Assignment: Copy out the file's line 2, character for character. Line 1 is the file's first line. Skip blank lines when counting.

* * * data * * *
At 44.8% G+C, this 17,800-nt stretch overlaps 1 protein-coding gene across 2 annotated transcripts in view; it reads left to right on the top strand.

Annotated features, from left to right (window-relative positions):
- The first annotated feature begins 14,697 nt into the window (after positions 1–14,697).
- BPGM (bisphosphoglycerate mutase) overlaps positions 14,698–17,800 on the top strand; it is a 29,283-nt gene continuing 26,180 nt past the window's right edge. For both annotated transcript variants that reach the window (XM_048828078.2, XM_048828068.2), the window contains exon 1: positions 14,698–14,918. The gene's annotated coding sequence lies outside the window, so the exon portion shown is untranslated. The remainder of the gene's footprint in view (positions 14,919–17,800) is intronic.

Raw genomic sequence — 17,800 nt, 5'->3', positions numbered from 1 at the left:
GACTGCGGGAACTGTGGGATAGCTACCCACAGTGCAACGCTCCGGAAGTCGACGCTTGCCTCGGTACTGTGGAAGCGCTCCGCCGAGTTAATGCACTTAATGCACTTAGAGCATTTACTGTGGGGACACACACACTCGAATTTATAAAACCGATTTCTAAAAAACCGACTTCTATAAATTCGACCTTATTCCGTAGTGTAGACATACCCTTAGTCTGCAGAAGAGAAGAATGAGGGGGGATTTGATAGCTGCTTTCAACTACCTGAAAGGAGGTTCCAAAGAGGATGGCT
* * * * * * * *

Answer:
Annotated features, from left to right (window-relative positions):